None of what I’ve written so far in attempting summarize the basic plot sounds all that weird, and I guess few things do when they are boiled down to their essential components. The weirdness comes in the embellishments, and make no mistake about it, Bastard Swordsman is embellished with so much weirdness that it’ll damn near blow your mind. We’re not talking the sheer level of pandemonium attained by Buddha’s Palm (another late-era Shaw Bros. martial arts fantasy), but make no mistake about it, this films is plenty crazy and derives its craziness not from astoundingly confounding plots (by wuxia standards, these films are very straight-forward), but from the supernatural nature of the martial arts and the special effects employed in realizing these powers on screen.
The same year Bastard Swordsman was released also saw the release of Ching Siu-tung’s Duel to the Death, another film stuffed with magic ninjas, wizards, and flying swordsman, directed by the man who had worked on the original Reincarnated series and starring Norman Chu. Duel to the Death broke new ground and served as a massive leap forward in the quality of special effects presented in Hong Kong movies, thanks largely to the information brought back from America by producer-director Tsui Hark, who applied his newfound knowledge (he spent considerable time in the States studying Industrial Light and Magic special effects techniques) in excess in his own Norman Chu-starring film, Zu.
Bastard Swordsman, on the other hand, relied almost entirely on somewhat outdated, low budget tricks. Where as Duel to the Death was produced at Golden Harvest, then overflowing with cash from the success of upstart stars and directors like Jackie Chan and Sammo Hung and only just emerging as the dominant force in Hong Kong filmmaking, the ambition of Bastard Swordsman is foiled by the limited resources available at the Shaw Studio, which was waning just as fast as Golden Harvest was rising. All the hot actors, directors, and choreographers were at Golden Harvest (and later, at Tsui Hark’s offshoot Film Workshop). Shaw Bros. movies still had their audiences, but they were increasingly out of date and unpopular, and the few young stars the studio had were no longer under exclusive contract the way they had been in previous decades. Like England’s Hammer Studios a decade before, the Shaw Bros. had gone from leader of the pack to creaky artifact. By the time Bastard Swordsman went into production, the once-illustrious studio was all but a thing of the past.
As such, none of the technical innovation that went into Duel to the Death or Zu found its way into Bastard Swordsman, which instead had to rely on the archaic methods that had served them in the 70s — wirework and crude animation. Of course, now the sands of time have swept multiple eras up into one uber-era, and Zu and Duel to the Death are scarcely recognizable to newer fans as being any more or less crudely realized than Bastard Swordsman and Return of the Bastard Swordsman, and as things get mixed into a big ol’ stew of “old stuff,” it becomes a lot easier to look back on the special effects in Bastard Swordsman as over-the-top, colorful, and fun than it must have been to look at them in 1983 and see anything but cheap crap pumped out by a dying studio.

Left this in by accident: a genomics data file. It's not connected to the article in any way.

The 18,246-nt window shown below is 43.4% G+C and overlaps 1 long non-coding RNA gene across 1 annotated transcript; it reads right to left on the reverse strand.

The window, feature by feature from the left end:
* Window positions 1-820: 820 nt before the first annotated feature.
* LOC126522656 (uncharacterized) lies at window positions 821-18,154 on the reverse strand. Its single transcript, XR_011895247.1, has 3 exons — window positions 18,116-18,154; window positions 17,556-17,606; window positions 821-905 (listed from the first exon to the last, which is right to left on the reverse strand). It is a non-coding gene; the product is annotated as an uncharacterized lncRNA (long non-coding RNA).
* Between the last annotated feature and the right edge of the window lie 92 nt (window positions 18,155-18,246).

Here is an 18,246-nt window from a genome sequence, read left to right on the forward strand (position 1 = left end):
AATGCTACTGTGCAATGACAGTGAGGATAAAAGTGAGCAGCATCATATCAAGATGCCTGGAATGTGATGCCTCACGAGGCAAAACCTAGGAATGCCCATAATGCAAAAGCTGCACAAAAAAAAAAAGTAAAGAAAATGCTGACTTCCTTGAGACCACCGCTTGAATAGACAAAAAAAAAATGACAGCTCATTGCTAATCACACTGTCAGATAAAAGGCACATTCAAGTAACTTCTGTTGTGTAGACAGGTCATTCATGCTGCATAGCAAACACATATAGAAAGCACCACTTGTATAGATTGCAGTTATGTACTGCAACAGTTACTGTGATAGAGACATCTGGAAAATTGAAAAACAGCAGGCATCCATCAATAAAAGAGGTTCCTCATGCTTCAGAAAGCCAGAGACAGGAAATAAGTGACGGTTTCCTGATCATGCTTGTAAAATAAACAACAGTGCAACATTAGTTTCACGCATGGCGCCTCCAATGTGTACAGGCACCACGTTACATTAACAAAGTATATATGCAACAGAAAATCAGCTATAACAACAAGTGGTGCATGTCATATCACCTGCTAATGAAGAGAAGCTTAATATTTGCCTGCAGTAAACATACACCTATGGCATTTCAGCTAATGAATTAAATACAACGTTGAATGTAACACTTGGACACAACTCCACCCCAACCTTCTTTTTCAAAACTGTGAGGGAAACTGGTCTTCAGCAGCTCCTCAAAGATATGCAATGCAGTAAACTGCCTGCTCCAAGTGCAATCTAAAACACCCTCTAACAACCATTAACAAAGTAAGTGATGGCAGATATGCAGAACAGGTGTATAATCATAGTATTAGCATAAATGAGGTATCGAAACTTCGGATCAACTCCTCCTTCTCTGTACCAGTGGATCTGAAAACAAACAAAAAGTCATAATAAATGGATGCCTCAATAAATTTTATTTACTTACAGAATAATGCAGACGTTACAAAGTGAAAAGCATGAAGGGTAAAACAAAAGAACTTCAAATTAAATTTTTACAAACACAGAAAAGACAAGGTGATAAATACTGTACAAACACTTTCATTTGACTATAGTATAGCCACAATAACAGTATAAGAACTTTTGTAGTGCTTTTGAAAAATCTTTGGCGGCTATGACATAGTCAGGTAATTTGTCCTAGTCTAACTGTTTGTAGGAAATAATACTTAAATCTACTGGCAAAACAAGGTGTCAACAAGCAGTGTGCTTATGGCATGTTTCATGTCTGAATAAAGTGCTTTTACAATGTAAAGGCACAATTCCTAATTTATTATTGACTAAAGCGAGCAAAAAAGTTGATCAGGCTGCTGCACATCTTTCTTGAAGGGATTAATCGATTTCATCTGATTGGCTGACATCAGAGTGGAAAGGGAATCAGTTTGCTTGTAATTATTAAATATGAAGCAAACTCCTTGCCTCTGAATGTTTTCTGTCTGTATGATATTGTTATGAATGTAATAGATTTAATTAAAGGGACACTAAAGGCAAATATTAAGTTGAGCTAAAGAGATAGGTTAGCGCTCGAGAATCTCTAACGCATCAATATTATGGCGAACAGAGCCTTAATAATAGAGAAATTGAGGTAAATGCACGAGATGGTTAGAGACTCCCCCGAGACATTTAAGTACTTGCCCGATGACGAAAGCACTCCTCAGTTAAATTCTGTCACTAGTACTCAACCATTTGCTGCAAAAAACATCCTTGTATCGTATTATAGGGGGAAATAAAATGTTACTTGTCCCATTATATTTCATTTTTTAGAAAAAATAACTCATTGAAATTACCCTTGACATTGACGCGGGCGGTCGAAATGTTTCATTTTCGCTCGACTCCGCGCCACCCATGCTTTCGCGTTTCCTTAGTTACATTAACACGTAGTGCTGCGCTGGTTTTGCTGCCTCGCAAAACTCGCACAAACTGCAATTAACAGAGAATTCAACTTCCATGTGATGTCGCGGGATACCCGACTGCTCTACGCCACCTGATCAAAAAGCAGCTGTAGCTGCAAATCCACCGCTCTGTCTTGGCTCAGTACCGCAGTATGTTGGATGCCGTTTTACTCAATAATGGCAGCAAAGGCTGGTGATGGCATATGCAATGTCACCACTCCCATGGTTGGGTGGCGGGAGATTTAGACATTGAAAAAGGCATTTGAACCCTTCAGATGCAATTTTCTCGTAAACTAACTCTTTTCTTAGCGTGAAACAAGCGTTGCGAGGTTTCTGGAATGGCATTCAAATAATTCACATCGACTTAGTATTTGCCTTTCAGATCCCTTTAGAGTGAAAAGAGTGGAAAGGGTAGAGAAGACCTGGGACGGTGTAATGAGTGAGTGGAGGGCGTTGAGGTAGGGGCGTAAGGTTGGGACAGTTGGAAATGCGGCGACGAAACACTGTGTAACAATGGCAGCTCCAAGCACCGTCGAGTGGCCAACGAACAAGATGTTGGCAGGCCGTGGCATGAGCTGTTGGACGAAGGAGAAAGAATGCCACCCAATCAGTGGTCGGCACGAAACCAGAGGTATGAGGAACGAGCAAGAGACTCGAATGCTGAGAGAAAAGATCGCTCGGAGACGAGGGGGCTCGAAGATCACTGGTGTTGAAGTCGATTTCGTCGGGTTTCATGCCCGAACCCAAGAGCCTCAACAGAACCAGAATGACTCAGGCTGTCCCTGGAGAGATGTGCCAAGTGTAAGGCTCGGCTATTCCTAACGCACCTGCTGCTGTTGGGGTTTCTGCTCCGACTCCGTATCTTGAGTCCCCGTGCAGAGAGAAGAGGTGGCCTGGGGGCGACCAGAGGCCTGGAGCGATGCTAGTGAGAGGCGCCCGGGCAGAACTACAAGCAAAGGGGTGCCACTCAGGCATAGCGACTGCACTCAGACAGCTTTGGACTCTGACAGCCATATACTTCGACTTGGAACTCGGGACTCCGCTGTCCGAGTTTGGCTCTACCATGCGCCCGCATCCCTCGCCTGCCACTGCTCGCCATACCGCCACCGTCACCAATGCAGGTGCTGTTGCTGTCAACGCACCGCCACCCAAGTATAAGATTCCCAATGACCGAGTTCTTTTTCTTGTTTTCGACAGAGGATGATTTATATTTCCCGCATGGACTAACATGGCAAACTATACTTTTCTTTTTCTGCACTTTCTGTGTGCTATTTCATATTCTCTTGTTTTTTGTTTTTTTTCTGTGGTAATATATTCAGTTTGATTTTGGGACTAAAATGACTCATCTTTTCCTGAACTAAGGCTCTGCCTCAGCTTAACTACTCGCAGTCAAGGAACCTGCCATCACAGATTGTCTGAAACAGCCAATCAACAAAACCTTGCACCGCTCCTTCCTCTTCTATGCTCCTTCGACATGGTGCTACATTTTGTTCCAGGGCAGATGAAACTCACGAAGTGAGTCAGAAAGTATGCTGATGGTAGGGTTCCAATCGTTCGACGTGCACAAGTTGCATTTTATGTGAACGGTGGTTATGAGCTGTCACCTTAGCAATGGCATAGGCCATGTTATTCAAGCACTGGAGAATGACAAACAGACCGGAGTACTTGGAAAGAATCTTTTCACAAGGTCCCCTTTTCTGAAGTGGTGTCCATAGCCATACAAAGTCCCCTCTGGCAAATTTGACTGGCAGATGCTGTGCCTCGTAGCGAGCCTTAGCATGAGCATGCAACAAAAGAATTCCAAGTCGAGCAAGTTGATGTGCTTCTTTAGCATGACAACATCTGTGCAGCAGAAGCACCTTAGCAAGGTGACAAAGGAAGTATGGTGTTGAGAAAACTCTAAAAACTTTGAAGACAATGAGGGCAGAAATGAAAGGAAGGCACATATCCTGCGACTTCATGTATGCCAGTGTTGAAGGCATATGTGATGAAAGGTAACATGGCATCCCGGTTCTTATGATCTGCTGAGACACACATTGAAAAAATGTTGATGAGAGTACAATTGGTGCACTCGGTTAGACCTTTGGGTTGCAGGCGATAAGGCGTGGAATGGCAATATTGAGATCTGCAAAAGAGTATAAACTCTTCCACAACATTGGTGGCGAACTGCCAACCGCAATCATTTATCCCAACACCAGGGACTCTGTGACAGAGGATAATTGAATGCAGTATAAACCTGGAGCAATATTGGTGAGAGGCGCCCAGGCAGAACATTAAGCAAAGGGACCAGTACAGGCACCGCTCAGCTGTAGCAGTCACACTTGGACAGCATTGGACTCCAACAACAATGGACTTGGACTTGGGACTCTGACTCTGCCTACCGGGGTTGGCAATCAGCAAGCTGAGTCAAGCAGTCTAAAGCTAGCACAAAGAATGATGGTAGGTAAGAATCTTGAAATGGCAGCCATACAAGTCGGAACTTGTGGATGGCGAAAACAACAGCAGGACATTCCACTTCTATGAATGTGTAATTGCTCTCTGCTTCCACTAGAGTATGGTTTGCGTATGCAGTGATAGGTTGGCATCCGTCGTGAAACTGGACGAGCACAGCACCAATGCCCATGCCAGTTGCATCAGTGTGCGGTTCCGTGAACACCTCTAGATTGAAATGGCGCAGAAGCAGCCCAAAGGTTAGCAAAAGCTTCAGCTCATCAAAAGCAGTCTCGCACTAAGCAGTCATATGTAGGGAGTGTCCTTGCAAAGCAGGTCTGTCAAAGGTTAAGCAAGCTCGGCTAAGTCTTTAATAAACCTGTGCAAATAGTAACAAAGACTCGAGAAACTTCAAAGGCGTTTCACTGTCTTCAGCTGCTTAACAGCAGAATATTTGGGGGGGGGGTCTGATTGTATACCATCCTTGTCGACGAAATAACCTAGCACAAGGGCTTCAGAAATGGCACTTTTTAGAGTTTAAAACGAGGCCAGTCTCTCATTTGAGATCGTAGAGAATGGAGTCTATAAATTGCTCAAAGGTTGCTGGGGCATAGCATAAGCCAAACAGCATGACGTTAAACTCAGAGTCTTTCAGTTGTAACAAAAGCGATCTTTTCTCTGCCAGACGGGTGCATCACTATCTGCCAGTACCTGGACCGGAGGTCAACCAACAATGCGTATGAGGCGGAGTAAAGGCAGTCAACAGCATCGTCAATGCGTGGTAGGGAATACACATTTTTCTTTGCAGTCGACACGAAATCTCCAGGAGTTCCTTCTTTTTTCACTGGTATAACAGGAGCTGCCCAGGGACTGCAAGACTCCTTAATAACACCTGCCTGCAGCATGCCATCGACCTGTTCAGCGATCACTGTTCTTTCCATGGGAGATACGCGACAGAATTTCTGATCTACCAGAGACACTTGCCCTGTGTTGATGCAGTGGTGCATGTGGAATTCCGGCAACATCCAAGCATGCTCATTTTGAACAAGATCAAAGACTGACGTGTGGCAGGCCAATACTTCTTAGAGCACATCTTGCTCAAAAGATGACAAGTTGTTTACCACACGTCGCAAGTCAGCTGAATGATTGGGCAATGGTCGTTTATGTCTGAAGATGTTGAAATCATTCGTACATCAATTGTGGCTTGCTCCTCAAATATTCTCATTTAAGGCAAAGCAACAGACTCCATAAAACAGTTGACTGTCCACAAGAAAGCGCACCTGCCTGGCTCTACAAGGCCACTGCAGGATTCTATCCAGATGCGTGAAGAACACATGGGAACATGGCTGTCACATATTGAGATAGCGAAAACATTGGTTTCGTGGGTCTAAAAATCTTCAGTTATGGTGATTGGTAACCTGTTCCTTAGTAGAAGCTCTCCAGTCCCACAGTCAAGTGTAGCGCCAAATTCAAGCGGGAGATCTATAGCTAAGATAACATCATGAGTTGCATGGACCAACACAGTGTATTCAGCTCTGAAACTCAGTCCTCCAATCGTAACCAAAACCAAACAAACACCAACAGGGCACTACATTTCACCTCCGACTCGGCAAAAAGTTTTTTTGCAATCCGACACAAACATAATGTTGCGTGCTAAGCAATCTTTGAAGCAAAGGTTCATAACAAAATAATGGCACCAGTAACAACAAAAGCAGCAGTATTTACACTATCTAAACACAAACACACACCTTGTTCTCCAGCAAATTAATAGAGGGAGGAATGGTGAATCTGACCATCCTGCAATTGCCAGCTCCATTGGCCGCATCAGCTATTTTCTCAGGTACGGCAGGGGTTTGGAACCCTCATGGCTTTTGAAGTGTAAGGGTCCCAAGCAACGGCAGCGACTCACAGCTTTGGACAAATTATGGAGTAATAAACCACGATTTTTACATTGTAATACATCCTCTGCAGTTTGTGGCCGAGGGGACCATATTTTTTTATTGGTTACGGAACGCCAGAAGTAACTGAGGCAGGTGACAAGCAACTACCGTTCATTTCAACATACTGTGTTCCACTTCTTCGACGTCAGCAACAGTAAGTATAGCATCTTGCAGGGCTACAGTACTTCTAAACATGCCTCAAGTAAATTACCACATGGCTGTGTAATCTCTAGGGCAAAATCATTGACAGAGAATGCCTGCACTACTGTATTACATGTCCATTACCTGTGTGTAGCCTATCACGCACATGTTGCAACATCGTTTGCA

Naturally, everyone glows and has colored lights shining on them. Most everyone can fly, and a more accomplished martial artists can shoot colorful glowing beams out of their hands. Norman Chu’s Yen-fei is drenched in animated blue energy when he summons his power, looking a bit like that Lightning guy from Big Trouble in Little China. Once he becomes a master of Silkworm technique, he can spin webs, toss his enemies about, and imprison them in a cocoon he can then kick and bash around until his foe is little more than a pile of rattled bones. But that’s nothing compared to Chen Kuan-tai’s secret ninja skill in Return of the Bastard Swordsman, which allows him to inflate his chest and use his heartbeat (while he glows, naturally) to take over the pulse of his opponent, which in turn allows him to make them cough up their own heart. But we’ll get to that later.
That’s all just the tip of the iceberg, as both Bastard Swordsman films are crammed with esoteric rites, rituals, and fighting techniques all wielded by a cast of increasingly outlandish characters. While Chu Yuan films were prone to stop from time to time for bouts of exposition and philosophizing, Lu’s Bastard Swordsman rarely take a break from the ridiculous, over-the-top action. Very few and far between are the scenes free of guys shooting lasers at each other, or flying around engaging in sword duels. But while other such wuxia fantasies rely almost entirely on wild special effects-driven fighting, the Bastard Swordsman duo strike a healthy mix between supernatural martial arts shenanigans and genuine fight choreography. With action direction by Yuen Tak (one of those Yuens, the ones who adopted the name of their Peking Opera master, a group that also includes Yuen Wah, Cory Yuen Kwai, and Yuen Biao — not to mention the guys who didn’t change their names, like Sammo Hung and Jackie Chan — but not the clan of Yuens that included Yuen Wo-ping. what is it with that surname, anyway?), both Bastard Swordsman films boast excellent hand-to-hand and sword fights that don’t rely on wires or glowing animation of crackling blue energies.